Educators like Sue Mellon have been helping. Her 7th and 8th grade students at Springdale Junior and Senior High/Colfax School in the Allegheny Valley School District are developing a deeper understanding of poetry by playing around with robotics. She’s using hummingbird robotics kits originally designed at at Carnegie Mellon’s CREATE Lab.

“A lot of kids aren’t crazy about poetry,” Mellon said. “But we have to help them engage with it. After spending two weeks analyzing the poem and creating visual imagery and symbolism for their dioramas, they really understand the work and get quite passionate.”

Or the newly expanded STEAM center at Pine-Richland High School in Gibsonia, Pennsylvania, which is designed to get educators to collaborate across disciplines.

“STEM alone will not get us there,” John Maeda, the president of the Rhode Island School of Design wrote in a recent post at Edutopia. “Innovation happens when convergent thinkers, those who march straight ahead toward their goal, combine forces with divergent thinkers—those who professionally wander, who are comfortable being uncomfortable, and who look for what is real.”

Summer is Coming. We Promise.

Summers are a special time for learning. As soon as school is out,  Summer Learning Campaigns start up and droves of young people get busy with all sorts of hands-on learning. And even though summer seems like a long way off with all the cold and slush sticking around, Maker Corps’ return to Pittsburgh is just one extra reason to get excited about summer 2014.

Assemble, the Children’s Museum of Pittsburgh, and Millvale Community Library are three of the 35 sites in the US set to host Maker Corps members from the Maker Education Initiative this summer. All season, the corps will help kids and their families tinker and build all kinds of things to spark an interest STEM through making.

The Maker Education Initiative is only two years old, but it’s growing quickly, just like the larger maker movement it’s a part of. Makers are an expanding group of people in garages, basements, and maker spaces who love, well, making. They build catapults, bake 20-sided pecan pies, and print sheep on 3D printers.

However, enthusiasm for the maker movement has spread far beyond weekend warriors and Maker Faire attendees. It’s gaining a foothold in education as a way to leverage kids’ natural inclination to tinker and experiment while simultaneously nurturing a passion for science, technology, engineering, and math (STEM). Last summer, we wrote about how the movement has made its way into Pittsburgh classrooms.

But why now? Haven’t kids always messed around and built things out of cardboard? As Gary Stager, author of “Invent to Learn: Making, Tinkering, and Engineering in the Classroom,” told me last summer, there’s a simple reason the maker movement is picking up so much steam: the technology people can get easily their hands on now has amplified the possibilities.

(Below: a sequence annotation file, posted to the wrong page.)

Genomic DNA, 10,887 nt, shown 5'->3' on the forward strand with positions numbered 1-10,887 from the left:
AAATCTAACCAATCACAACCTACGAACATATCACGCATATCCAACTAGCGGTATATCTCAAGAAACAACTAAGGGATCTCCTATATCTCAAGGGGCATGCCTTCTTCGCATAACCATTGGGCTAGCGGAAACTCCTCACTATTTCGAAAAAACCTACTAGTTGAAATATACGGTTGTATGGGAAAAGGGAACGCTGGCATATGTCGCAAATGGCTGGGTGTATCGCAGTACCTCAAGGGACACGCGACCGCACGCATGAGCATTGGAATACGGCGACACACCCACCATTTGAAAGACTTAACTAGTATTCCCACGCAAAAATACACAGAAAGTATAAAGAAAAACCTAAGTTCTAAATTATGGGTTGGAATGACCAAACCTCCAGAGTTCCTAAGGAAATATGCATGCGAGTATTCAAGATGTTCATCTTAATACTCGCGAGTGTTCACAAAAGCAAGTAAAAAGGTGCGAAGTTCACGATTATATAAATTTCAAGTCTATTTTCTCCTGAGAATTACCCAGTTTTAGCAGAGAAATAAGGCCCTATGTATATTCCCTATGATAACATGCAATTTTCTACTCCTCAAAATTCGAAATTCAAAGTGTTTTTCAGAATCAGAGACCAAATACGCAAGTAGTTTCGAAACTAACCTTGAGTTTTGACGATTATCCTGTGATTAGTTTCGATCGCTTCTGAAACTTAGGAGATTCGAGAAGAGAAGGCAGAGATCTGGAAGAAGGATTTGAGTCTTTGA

“The excitement about these new technologies will reanimate the best traditions of progressive education in classrooms, of learning by doing, of working on meaningful projects, of developing agency and becoming lost in the flow of something you care about,” Stager said.

Part of the goal of Maker Corps is to build the capacity of host sites to do maker programming not only in the summer, but also into the future. 

The Maker Ed Initiative fits in perfectly with that goal. Through its Maker Corps and other various programs, Maker Ed brings making experiences to scale in public learning environments across the country. The White House is even on board; the administration applauded the program in a recent blog post that announced the first-ever White House Maker Faire. In only its second year, the 108 Maker Corps members have already engaged 90,000 youth and their families in creative projects that encourage problem-solving skills. But as much as corps members inspire young makers, they’re also a huge resource for their host sites.

“Part of the goal of Maker Corps is to build the capacity of host sites to do maker programming not only in the summer, but also into the future,” said Lisa Regalla, national program director at the Maker Education Initiative, in a video for makers interested in applying to be corps members. She added that while corps members are working at the host sites, they also help host organizations get in touch with other maker spaces and connect them with local resources.

Pittsburgh’s maker spaces are already pros at connecting. Millvale Community Library’s maker space is actually made possible through the MAKESHOP and the Children’s Museum, and is one of several libraries in the country that’s now a making-friendly spot. According to its website, the library is expanding its space to include a more “vivacious maker space” and a tool lending library. A partnership with Open Floor Maker Space, a collective of skilled craftspeople, is in the works too.

The organizations that are making this tinkering-filled summer possible are coming together on March 5 at SXSW Edu on a panel called “Making and Learning: Put Your Hands Together!” If you’re lucky enough to go, you can see Dustin Stiver from The Sprout Fund, Lisa Brahms from The Children’s Museum of Pittsburgh, and Paloma Garcia-Lopez from the Maker Education Initiative discuss making for learning and how their organizations are promoting making at the local, regional, and national levels.

The maker movement and Pittsburgh’s learning ecosystem fit well together. Both center on collaboration, resourcefulness, and thinking a bit outside the box.